It should be, as long as the encryption keys used to secure the data in transit are secure. Compromise of banking transactions is not the real problem. The argument against an unsecured network is that it may be used by intruders for their own purposes, such as transmitting contraband data.

  • turingtest2 Level 8 Level 8 (43,935 points)

    It may be that this particular employee's problems are happening elsewhere, but this business should still secure their network. If needed they can provide a separate unsecured gateway to the Internet for visitors to the site that isolates the business network. There are wi-fi routers that can manage such parallel services within the one box. If the business ever has any cause to handle credit card data then securing the network would form part of PCI DSS compliance.



  • thomas_r. Level 7 Level 7 (26,945 points)

    Just to add to what has already been said, I would agree that it seems likely that that employee's problems aren't being caused by the insecure network.


    You pointed out that bank traffic is encrypted, which is true. Whether on a secure or an insecure network, the data cannot be viewed by a third-party snooping on network traffic. However, if there's a flaw in the implementation of the bank site's login system, it could be possible for an attacker to gain access to the account through a form of session hijacking. This should not be the case, and I'm sure most bank sites don't have such vulnerabilities. If you're dealing with a small bank, though, that doesn't have the budget for a really decent site, that could be an issue.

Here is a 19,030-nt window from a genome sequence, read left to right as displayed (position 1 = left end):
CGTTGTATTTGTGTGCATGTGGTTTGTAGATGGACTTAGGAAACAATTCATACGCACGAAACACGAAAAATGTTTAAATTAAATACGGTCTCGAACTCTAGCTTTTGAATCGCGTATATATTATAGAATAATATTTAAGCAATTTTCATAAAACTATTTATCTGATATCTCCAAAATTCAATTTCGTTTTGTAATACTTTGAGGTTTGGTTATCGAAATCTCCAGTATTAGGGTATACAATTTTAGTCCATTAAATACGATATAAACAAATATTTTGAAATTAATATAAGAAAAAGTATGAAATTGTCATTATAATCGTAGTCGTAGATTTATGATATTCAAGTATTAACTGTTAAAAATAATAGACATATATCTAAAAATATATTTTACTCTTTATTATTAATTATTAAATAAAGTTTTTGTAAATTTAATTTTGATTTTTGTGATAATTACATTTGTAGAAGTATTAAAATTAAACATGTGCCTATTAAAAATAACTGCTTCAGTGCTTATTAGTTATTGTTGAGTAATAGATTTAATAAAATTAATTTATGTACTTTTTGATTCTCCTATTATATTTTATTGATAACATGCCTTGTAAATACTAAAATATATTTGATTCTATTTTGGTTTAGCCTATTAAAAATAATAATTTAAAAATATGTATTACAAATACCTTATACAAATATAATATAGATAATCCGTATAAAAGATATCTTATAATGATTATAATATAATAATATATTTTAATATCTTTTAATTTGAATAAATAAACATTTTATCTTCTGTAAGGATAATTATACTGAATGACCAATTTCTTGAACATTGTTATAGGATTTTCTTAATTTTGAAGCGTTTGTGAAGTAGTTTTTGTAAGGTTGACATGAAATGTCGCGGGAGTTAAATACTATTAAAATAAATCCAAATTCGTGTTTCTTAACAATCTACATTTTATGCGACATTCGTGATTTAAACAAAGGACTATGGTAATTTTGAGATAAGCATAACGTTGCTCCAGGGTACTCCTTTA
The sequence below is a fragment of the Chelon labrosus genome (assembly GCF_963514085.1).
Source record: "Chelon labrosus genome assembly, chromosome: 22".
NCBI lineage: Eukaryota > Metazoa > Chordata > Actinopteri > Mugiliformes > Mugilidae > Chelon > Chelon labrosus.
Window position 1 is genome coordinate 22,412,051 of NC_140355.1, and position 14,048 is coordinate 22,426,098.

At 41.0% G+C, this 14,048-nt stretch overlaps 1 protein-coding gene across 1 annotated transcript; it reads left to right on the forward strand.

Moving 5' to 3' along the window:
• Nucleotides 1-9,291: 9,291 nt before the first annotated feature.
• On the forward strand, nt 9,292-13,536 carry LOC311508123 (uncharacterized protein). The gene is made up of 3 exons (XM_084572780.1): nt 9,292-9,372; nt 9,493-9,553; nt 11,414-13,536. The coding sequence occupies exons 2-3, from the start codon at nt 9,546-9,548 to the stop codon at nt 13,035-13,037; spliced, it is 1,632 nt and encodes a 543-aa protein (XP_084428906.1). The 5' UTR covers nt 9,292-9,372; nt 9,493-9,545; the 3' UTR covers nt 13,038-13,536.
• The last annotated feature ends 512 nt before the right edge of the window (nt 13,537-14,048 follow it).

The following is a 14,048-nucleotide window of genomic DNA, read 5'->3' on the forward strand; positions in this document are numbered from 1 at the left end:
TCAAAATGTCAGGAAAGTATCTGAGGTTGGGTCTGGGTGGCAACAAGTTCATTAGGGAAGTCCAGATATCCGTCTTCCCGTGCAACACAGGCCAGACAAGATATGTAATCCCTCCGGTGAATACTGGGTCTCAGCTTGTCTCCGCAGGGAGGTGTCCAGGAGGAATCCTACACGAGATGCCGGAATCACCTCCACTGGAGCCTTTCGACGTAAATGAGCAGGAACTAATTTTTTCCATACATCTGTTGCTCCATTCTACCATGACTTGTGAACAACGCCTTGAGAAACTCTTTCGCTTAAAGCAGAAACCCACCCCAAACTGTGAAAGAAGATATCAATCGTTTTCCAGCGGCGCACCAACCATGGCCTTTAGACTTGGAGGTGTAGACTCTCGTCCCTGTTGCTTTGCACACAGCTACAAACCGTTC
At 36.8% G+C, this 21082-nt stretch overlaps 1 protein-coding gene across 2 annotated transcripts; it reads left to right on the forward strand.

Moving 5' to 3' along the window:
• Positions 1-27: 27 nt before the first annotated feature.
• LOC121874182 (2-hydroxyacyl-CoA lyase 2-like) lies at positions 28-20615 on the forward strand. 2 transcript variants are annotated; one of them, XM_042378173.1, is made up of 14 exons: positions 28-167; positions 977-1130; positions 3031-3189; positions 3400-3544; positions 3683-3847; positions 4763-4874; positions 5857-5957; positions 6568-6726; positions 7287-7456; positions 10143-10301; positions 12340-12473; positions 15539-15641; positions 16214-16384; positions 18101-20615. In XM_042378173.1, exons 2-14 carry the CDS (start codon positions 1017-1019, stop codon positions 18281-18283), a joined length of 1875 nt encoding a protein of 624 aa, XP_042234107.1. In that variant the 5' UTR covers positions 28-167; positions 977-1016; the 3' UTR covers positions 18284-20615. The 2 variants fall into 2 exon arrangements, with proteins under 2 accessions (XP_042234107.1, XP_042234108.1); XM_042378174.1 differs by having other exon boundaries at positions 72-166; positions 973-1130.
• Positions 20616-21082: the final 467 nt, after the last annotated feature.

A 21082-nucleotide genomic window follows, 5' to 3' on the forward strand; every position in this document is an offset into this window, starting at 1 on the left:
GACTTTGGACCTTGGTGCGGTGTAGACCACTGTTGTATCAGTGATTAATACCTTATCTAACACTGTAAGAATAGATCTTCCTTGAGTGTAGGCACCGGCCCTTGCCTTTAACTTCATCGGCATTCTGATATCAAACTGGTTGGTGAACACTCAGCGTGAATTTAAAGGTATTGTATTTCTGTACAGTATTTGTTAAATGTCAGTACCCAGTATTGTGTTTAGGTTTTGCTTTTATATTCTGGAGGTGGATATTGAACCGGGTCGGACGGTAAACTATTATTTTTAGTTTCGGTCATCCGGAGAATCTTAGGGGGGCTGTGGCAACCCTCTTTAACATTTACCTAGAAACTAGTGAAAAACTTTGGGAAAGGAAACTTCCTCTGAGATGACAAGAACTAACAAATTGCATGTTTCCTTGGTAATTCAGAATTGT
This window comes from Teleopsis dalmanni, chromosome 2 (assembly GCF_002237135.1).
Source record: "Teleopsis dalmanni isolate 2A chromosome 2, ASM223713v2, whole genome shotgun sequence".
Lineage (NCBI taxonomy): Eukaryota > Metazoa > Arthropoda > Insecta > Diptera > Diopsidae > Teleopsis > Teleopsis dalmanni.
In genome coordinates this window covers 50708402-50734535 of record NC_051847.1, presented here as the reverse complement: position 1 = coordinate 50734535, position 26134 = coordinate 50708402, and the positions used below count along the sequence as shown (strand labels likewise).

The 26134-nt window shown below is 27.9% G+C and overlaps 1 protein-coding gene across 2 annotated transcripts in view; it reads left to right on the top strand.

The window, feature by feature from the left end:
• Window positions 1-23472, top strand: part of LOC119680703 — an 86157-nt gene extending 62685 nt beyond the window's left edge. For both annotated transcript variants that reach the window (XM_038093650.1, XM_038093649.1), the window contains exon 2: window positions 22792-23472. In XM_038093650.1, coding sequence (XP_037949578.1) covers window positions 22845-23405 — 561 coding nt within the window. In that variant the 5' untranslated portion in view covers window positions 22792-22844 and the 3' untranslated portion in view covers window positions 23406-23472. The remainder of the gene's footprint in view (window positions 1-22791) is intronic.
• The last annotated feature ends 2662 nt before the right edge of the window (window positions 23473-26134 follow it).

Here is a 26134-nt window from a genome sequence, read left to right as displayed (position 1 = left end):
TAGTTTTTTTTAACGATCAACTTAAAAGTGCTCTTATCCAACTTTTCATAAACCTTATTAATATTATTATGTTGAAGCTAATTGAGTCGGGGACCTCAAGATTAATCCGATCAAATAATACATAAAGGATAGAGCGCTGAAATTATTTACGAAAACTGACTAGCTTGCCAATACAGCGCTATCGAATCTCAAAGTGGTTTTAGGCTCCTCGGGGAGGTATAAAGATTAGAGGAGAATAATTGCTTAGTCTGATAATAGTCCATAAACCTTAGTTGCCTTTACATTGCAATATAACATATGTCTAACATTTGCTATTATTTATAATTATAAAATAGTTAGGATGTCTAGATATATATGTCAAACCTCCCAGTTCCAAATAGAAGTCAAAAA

I agree with others that this business network should be locked down with WPA-2 encryption. There are potential legal issues as well as security issues if it isn't secured.

  • MrHoffman Level 6 Level 6 (11,700 points)

    Operational network security involves some knowledge and is difficult to maintain, but whoever set up the network for this business already flunked the most basic part.  Who knows what else is configured insecurely here?


    Ignoring the credit card data — and I suspect there's more about that than has been disclosed here — this network is ripe for sending out massive quantities of spam, for launching web attacks, and activities potentially involving content that can be considered immoral or illegal in various jurisdictions.  Bad News, in other words.


    While cracking WPA2 is getting easier all the time and while there are attacks against various routers available to folks within a network perimeter, that's still more work than this wide-open network.


    As for the credit card activity and keyloggers, there are viable attacks against various implementations of HTTPS.  Not all web sites get that right, and not all web tools get that right, and not all SSL/TLS implementations are equivalent.


    A successful HTTPS attack isn't something an attacler probably doesn't want to give away for small amounts of cash, though.  The attack itself is very valuable.


    Given I suspect there's more here than just that unencrypted wireless LAN — if I were this employee and had to expose my credit card data on these networks, then I'd switch to using my own iOS device for these accesses and would switch to cellular data only for this traffic, and not expose this sort of data while connected to the wireless LAN.  Not credit card data.  Not passwords for various secure sites.  Definitely not my AppleID.  Not that the cellular data network is entirely secure, either.  qv: "Stingray", et al.  But cellular is still a fair bit better than this wide-open unencrypted wireless LAN.

  • WZZZ Level 6 Level 6 (11,875 points)

    While cracking WPA2 is getting easier all the time....

    Can you please explain, amplify.